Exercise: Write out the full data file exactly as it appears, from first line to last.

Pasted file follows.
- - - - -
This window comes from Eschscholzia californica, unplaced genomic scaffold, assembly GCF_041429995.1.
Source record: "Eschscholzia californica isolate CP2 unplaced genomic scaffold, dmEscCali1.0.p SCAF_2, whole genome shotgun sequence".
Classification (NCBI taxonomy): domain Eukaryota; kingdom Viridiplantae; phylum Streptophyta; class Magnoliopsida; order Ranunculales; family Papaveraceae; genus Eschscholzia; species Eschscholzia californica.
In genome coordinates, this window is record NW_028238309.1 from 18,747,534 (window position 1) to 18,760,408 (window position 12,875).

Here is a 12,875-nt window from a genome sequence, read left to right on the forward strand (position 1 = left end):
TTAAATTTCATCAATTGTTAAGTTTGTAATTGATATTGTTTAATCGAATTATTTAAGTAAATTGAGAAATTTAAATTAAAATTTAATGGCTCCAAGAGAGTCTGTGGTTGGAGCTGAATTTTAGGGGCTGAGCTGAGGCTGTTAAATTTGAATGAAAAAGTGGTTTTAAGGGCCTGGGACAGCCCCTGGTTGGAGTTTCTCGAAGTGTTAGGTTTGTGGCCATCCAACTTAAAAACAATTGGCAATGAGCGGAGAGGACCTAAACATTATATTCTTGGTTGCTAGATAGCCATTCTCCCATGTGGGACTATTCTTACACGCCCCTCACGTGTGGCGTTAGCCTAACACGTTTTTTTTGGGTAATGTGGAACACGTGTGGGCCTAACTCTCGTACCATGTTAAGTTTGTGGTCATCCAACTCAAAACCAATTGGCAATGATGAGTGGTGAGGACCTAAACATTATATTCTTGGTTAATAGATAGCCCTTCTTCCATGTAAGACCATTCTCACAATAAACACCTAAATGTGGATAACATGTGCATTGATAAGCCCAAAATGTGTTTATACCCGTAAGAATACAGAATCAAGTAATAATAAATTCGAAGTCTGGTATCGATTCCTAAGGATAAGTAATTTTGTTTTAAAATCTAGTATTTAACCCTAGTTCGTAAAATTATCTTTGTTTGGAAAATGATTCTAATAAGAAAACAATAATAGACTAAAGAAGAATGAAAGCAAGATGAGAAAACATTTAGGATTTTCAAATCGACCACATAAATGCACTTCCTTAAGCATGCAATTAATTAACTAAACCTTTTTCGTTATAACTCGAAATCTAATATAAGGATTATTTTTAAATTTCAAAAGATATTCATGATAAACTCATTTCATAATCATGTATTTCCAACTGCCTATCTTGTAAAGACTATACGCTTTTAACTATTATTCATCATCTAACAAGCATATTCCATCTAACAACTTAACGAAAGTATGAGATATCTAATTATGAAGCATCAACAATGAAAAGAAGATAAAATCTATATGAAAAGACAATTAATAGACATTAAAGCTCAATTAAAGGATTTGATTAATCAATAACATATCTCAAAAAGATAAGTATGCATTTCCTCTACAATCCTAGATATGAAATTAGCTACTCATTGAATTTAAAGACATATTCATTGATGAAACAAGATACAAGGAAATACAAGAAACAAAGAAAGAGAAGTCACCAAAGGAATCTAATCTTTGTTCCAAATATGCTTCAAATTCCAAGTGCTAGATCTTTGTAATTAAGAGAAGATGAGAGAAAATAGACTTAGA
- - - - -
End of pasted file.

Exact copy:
This window comes from Eschscholzia californica, unplaced genomic scaffold, assembly GCF_041429995.1.
Source record: "Eschscholzia californica isolate CP2 unplaced genomic scaffold, dmEscCali1.0.p SCAF_2, whole genome shotgun sequence".
Classification (NCBI taxonomy): domain Eukaryota; kingdom Viridiplantae; phylum Streptophyta; class Magnoliopsida; order Ranunculales; family Papaveraceae; genus Eschscholzia; species Eschscholzia californica.
In genome coordinates, this window is record NW_028238309.1 from 18,747,534 (window position 1) to 18,760,408 (window position 12,875).

Here is a 12,875-nt window from a genome sequence, read left to right on the forward strand (position 1 = left end):
TTAAATTTCATCAATTGTTAAGTTTGTAATTGATATTGTTTAATCGAATTATTTAAGTAAATTGAGAAATTTAAATTAAAATTTAATGGCTCCAAGAGAGTCTGTGGTTGGAGCTGAATTTTAGGGGCTGAGCTGAGGCTGTTAAATTTGAATGAAAAAGTGGTTTTAAGGGCCTGGGACAGCCCCTGGTTGGAGTTTCTCGAAGTGTTAGGTTTGTGGCCATCCAACTTAAAAACAATTGGCAATGAGCGGAGAGGACCTAAACATTATATTCTTGGTTGCTAGATAGCCATTCTCCCATGTGGGACTATTCTTACACGCCCCTCACGTGTGGCGTTAGCCTAACACGTTTTTTTTGGGTAATGTGGAACACGTGTGGGCCTAACTCTCGTACCATGTTAAGTTTGTGGTCATCCAACTCAAAACCAATTGGCAATGATGAGTGGTGAGGACCTAAACATTATATTCTTGGTTAATAGATAGCCCTTCTTCCATGTAAGACCATTCTCACAATAAACACCTAAATGTGGATAACATGTGCATTGATAAGCCCAAAATGTGTTTATACCCGTAAGAATACAGAATCAAGTAATAATAAATTCGAAGTCTGGTATCGATTCCTAAGGATAAGTAATTTTGTTTTAAAATCTAGTATTTAACCCTAGTTCGTAAAATTATCTTTGTTTGGAAAATGATTCTAATAAGAAAACAATAATAGACTAAAGAAGAATGAAAGCAAGATGAGAAAACATTTAGGATTTTCAAATCGACCACATAAATGCACTTCCTTAAGCATGCAATTAATTAACTAAACCTTTTTCGTTATAACTCGAAATCTAATATAAGGATTATTTTTAAATTTCAAAAGATATTCATGATAAACTCATTTCATAATCATGTATTTCCAACTGCCTATCTTGTAAAGACTATACGCTTTTAACTATTATTCATCATCTAACAAGCATATTCCATCTAACAACTTAACGAAAGTATGAGATATCTAATTATGAAGCATCAACAATGAAAAGAAGATAAAATCTATATGAAAAGACAATTAATAGACATTAAAGCTCAATTAAAGGATTTGATTAATCAATAACATATCTCAAAAAGATAAGTATGCATTTCCTCTACAATCCTAGATATGAAATTAGCTACTCATTGAATTTAAAGACATATTCATTGATGAAACAAGATACAAGGAAATACAAGAAACAAAGAAAGAGAAGTCACCAAAGGAATCTAATCTTTGTTCCAAATATGCTTCAAATTCCAAGTGCTAGATCTTTGTAATTAAGAGAAGATGAGAGAAAATAGACTTAGA